In an interesting and touching report, Esquire profiles magician Teller and his current unique situation.
Back in April, we posted this story: Teller sues to protect his magical work of art. Well, the claim has NOT been resolved and has gotten even more strange.
Against a crimson curtain, Bakardy had erected an easel with what looked like a large pad of white paper on it. Perhaps six feet in front of the easel sat a small wood table bearing a glass Coke bottle filled with water. That bottle also contained a single rose. A spotlight, outside of the camera’s view, cast the rose’s shadow on the paper on the easel. Dressed in a dark suit, Bakardy appeared in the frame carrying a large knife in his right hand. He sliced it deep into the rose’s shadow. And when he cut into its shadow, something impossible happened: The corresponding part of the rose fell off the stem and onto the table. Petal by petal, Bakardy cut at the rose’s shadow until that Coke bottle somehow held only a decapitated stem, which he removed as though to demonstrate the absence of wires. He then lifted up the bottle itself — still no strings attached — and poured out the water. Ta-da.
The video ended with Bakardy’s e-mail address and an offer to sell the props necessary for the Rose & Her Shadow for what turned out to be 2,450 euros, or about $3,050 at the time. In bold white type across the bottom of the screen, Bakardy left a final message for his fellow magicians, including a dumbstruck Teller: EASY TO PERFORM.
Except that is the trick that Teller had previously copyrighted.
In 1983, he obtained a U. S. certificate of copyright registration for Shadows. It was the first time he’d attempted anything of the sort. Teller knew that Houdini, beset by copyists, had tried to protect his tricks by writing them into one-act plays. (Pantomimes were, and remain, protected by law.) Teller wasn’t seeking to defend Shadows as a magic trick, but more as a piece of performance art. His filing even included a typewritten description of the trick in which he refers to himself as “the Murderer,” along with an illustration of a grinning Teller, clad entirely in black, carving up a rose by slicing into its shadow.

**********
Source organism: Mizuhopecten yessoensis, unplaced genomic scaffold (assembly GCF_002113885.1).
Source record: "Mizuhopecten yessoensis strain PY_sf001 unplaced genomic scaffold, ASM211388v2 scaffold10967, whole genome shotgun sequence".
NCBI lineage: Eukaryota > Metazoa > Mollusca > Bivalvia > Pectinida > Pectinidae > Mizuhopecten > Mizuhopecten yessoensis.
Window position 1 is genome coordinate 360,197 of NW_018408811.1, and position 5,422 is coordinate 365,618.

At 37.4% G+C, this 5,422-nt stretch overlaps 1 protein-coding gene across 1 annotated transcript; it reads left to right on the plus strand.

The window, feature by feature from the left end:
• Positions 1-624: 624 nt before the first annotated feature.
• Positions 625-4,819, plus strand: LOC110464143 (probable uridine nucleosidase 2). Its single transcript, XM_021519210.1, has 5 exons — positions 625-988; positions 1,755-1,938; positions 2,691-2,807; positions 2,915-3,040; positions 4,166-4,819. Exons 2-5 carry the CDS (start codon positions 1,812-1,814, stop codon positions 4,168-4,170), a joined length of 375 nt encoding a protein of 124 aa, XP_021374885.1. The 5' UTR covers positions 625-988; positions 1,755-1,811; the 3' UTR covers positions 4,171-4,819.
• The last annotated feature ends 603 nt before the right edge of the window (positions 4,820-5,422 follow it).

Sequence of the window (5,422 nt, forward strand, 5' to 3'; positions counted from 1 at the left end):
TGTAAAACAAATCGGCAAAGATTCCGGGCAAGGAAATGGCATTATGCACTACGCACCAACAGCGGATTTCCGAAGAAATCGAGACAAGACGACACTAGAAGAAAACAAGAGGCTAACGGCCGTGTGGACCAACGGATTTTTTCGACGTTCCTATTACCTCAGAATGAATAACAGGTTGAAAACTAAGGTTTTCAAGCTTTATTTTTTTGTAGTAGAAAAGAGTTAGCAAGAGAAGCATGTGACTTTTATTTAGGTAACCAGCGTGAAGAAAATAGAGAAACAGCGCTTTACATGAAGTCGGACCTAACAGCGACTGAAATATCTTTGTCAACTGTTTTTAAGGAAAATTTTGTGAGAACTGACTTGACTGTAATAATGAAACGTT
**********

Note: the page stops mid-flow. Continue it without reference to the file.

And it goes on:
Until Bakardy came along, Teller had never needed his copyright filings to stake a claim. “It’s not like good manners and generosity are inappropriate ways to behave in the world,” he says. When he has contacted light-fingered magicians in the past, they have always apologized and stopped performing the trick.
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“It’s so beautiful, I have tears in my eyes when he’s finished, I really do,” says the Amazing Randi. “The hush in the audience, my God, nobody breathes. I swear they’re turning blue. You hardly blink. That’s what makes it a very brave trick.”
It is art, I agree, having also seen it in person. I’m a fan of Penn & Teller magic as beautiful, entertaining, enlightening, and AS AN ART.
But this case with Bakardy has taken a bizarre turn. He has disappeared. Thus, the paperwork for the lawsuit can not be served. An update at the end of the article notes that someone claiming to be Bakardy contacted Esquire and claims to have filed a complaint in Belgian court against Teller for “libel, slander, defaming, fraud, extortion-blackmail, etc.”